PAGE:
This Note proceeds in three Parts. Part One chronicles the history of the Equal Rights Amendment, from the original attempt at passage through the various reiterations thereafter. Part Two describes the legal background, including constitutional and legislative protection against discrimination on the basis of sex. Part Three of this Note then demonstrates that a faithful understanding of the existing constitutional and legislative protections reveals inherent weaknesses. Specifically, the original understanding of the Fourteenth Amendment did not contemplate protection from sex-based discrimination, and the word “sex” as a prohibited basis for discrimination in Title VII was added as a last-minute attempt ...


The Self-Delegation False Alarm: Analyzing Auer Deference's Effect On Agency Rules, Daniel E. Walters 2019 University of Pennsylvania Law School

The Self-Delegation False Alarm: Analyzing Auer Deference's Effect On Agency Rules, Daniel E. Walters

Faculty Scholarship at Penn Law

Auer deference holds that reviewing courts should defer to agencies when the latter interpret their own preexisting regulations. This doctrine relieves pressure on agencies to undergo costly notice-and-comment rulemaking each time interpretation of existing regulations is necessary. But according to some leading scholars and jurists, the doctrine actually encourages agencies to promulgate vague rules in the first instance, augmenting agency power and violating core separation of powers norms in the process. The claim that Auer perversely encourages agencies to “self-delegate”—that is, to create vague rules that can later be informally interpreted by agencies with latitude due to judicial deference ...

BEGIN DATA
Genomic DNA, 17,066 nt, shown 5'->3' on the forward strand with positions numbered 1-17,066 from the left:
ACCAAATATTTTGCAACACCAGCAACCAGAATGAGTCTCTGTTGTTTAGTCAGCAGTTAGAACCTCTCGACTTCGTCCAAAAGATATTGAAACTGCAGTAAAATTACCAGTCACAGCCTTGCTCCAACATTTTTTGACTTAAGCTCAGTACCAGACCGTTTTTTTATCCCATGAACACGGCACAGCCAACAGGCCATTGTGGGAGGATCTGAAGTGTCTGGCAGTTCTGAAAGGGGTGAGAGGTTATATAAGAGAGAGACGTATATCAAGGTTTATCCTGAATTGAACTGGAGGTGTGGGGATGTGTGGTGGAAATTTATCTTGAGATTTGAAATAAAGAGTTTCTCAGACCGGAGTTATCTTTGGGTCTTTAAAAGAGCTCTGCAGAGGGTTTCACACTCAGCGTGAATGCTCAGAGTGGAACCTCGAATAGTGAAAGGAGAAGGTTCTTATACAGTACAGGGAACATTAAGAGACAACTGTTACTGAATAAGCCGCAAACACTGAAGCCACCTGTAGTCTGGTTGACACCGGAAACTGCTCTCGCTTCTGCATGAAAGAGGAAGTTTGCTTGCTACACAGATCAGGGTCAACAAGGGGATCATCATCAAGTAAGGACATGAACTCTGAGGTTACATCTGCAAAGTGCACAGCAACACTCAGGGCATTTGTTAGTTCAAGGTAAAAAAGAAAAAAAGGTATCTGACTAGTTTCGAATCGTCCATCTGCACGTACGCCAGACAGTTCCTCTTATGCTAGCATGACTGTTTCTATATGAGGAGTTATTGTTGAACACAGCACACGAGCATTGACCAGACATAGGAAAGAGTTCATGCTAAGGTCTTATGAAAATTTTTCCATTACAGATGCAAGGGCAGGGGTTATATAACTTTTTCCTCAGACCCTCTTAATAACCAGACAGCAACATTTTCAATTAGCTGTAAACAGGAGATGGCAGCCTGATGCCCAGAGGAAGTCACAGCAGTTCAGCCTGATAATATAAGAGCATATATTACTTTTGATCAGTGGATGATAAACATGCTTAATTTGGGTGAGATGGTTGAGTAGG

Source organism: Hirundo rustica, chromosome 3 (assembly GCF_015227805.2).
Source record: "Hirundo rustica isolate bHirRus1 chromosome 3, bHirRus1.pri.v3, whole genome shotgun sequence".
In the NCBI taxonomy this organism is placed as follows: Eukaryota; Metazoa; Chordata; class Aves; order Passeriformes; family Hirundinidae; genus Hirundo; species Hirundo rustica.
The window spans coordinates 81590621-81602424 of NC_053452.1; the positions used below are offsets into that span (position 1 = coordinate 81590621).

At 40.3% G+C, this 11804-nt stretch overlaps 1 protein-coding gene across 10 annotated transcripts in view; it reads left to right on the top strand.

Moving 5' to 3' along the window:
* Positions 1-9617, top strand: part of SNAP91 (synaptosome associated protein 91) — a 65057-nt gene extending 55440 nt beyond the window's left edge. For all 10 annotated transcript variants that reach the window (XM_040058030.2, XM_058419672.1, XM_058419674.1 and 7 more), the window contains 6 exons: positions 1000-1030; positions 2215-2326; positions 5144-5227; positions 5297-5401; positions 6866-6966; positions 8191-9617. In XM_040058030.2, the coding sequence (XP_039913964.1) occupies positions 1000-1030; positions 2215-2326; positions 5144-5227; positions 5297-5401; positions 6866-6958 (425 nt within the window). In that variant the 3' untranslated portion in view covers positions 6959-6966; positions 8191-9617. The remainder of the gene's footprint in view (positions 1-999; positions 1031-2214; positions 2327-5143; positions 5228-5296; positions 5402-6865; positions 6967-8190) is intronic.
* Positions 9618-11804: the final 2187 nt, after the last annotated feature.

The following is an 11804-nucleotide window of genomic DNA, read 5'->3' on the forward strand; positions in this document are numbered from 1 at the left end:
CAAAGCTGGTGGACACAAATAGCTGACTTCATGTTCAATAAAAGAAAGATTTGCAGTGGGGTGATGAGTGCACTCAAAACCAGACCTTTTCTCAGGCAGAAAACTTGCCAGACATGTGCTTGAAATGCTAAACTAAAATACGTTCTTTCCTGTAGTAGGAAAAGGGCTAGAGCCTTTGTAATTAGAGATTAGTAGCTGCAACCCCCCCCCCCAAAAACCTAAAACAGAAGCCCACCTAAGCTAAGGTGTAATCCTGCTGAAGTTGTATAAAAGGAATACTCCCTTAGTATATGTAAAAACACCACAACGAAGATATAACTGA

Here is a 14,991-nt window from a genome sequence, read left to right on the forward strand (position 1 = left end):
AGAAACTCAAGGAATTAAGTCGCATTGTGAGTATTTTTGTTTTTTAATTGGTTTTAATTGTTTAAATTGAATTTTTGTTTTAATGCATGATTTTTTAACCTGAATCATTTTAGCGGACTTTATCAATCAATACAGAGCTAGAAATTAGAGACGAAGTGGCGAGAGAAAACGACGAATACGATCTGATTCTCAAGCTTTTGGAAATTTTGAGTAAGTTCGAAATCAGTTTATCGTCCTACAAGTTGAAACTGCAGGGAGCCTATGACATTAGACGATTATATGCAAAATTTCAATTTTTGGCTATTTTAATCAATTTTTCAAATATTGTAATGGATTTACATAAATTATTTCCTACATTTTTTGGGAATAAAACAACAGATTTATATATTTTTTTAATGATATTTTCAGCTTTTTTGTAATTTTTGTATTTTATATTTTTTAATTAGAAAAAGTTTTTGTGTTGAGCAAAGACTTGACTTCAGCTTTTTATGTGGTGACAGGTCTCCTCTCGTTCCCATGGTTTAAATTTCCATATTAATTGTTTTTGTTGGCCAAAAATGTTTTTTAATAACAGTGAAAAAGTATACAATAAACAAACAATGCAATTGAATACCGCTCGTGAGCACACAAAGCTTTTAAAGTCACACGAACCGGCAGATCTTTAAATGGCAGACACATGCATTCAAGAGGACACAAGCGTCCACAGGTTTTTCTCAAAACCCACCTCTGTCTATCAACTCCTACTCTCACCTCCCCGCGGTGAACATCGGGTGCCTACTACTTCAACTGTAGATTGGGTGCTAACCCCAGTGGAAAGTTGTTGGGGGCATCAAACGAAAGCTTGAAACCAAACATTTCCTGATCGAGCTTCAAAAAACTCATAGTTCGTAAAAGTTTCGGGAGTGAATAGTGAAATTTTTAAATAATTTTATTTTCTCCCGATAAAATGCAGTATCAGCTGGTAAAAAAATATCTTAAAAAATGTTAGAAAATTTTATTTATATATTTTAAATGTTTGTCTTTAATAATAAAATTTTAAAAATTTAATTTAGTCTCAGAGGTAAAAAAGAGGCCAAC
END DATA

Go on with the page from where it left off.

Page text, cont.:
Subdued Process: Onyx Properties Llc V. Board Of County Commissioners Of Elbert County And The Removal Of “Property” From The Due Process Clause, Alan Fonseca 2019 University of Oklahoma College of Law

Subdued Process: Onyx Properties Llc V. Board Of County Commissioners Of Elbert County And The Removal Of “Property” From The Due Process Clause, Alan Fonseca

Oklahoma Law Review

No abstract provided.


Bandimere V. Sec: Significant Authority Exists Without Finality, Abbey Zuech 2019 University of Oklahoma College of Law

Bandimere V. Sec: Significant Authority Exists Without Finality, Abbey Zuech

Oklahoma Law Review

No abstract provided.


Global Judicial Transparency Norms: A Peek Behind The Robes In A Whole New World — A Look At Global “Democratizing” Trends In Judicial Opinion-Issuing Practices, J. Lyn Entrikin 2019 William H. Bowen School of Law, University of Arkansas Little Rock

Global Judicial Transparency Norms: A Peek Behind The Robes In A Whole New World — A Look At Global “Democratizing” Trends In Judicial Opinion-Issuing Practices, J. Lyn Entrikin